"Evaluate the commutator [π₯(π/ππ¦), π¦(π/ππ₯)] by applying the operators to an arbitrary
function π(π₯,π¦)."

That feeling that you're missing something? That's exactly where I've been all day...

Can you post your professor's solution? We can then look for the mistake.

My professor's solution is as follows:

It relies on the identity
\begin{align*}
[\partial f(x,y)/\partial x] &= [\partial f(y)/\partial x]*[\partial f(x)/\partial x]
\end{align*}
to get from the penultimate line to the last line, however this is an identity I am neither familiar nor comfortable with.

Clifford Williams said:
to get from the penultimate line to the last line, however this is an identity I am neither familiar nor comfortable with.
That's obviously wrong. In fact, what that "proves" is that ##x\frac{\partial}{\partial y} \equiv 0## and ##y\frac{\partial}{\partial x} \equiv 0##. That's because he's actually shown that each term in the commutator is separately zero. Which can't be right.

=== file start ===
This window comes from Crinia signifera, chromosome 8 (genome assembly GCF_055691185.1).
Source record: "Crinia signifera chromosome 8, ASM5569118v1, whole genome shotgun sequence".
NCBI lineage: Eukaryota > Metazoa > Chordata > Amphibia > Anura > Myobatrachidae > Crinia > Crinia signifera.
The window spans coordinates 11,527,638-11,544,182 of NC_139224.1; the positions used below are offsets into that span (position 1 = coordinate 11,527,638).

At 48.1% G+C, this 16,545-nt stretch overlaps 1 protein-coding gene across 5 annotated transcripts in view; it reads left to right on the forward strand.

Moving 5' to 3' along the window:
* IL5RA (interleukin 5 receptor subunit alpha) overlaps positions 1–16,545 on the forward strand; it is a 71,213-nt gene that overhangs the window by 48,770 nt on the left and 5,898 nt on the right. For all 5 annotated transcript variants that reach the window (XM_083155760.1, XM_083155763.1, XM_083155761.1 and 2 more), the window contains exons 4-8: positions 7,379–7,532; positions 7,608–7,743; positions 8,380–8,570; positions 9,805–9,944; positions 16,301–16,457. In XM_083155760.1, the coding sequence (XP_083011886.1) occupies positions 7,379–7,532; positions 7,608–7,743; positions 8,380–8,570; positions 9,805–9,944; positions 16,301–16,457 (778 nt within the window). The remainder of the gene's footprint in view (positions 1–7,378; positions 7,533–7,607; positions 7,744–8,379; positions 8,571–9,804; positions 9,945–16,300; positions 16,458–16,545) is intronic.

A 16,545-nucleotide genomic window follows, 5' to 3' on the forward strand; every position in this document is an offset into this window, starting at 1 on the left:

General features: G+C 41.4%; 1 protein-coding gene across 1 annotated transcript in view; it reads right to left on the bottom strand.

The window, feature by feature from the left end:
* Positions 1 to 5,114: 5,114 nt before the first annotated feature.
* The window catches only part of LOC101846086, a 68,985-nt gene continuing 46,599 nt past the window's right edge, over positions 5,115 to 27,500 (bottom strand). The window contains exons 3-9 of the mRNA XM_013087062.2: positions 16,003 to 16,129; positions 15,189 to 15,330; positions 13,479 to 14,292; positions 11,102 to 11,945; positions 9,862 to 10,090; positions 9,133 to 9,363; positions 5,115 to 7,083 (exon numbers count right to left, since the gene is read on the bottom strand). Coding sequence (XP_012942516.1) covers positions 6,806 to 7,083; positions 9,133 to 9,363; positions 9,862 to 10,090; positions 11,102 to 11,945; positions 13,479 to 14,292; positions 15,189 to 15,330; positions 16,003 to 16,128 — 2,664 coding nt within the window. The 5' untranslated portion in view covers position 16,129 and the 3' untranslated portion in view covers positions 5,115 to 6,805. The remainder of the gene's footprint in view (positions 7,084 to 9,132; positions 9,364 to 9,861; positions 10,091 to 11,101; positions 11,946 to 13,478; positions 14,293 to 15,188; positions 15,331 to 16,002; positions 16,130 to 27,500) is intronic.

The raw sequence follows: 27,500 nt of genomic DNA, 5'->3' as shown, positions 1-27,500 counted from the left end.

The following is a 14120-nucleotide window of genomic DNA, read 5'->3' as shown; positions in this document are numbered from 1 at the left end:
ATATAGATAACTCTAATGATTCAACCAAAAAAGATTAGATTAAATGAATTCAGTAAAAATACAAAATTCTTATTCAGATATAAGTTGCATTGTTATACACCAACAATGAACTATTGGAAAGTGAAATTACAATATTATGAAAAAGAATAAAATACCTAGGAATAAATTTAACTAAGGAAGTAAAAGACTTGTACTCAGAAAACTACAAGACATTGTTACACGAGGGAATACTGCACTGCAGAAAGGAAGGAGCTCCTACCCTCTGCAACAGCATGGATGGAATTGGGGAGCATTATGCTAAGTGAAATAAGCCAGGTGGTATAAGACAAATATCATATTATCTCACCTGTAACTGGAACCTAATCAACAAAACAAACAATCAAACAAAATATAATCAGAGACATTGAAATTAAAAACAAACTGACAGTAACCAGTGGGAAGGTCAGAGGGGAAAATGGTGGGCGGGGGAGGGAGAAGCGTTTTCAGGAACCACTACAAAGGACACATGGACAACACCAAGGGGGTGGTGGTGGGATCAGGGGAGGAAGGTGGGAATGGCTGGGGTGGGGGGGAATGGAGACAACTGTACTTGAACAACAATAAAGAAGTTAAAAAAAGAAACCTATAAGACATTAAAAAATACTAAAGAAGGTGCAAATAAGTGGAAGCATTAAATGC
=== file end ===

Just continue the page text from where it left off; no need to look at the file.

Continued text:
And, in fact, a simple corollary is that ##\frac{\partial}{\partial y} \equiv 0## and ##\frac{\partial}{\partial x} \equiv 0##. Which is a bizarre conclusion, to say the least.

Sometimes people, even professors, get things wrong.

PhDeezNutz and ergospherical
Clifford Williams said:
My professor's solution is as follows:
View attachment 297188
It relies on the identity
\begin{align*}
[\partial f(x,y)/\partial x] &= [\partial f(y)/\partial x]*[\partial f(x)/\partial x]
\end{align*}
to get from the penultimate line to the last line, however this is an identity I am neither familiar nor comfortable with.

To me that would imply every function ##f(x,y)## has a 0 derivative with respect to both ##x## and ##y##.

What did your professor mean by "that's not a single valued function so it won't work, remember the postulates!"?

PeroK
It's proportional to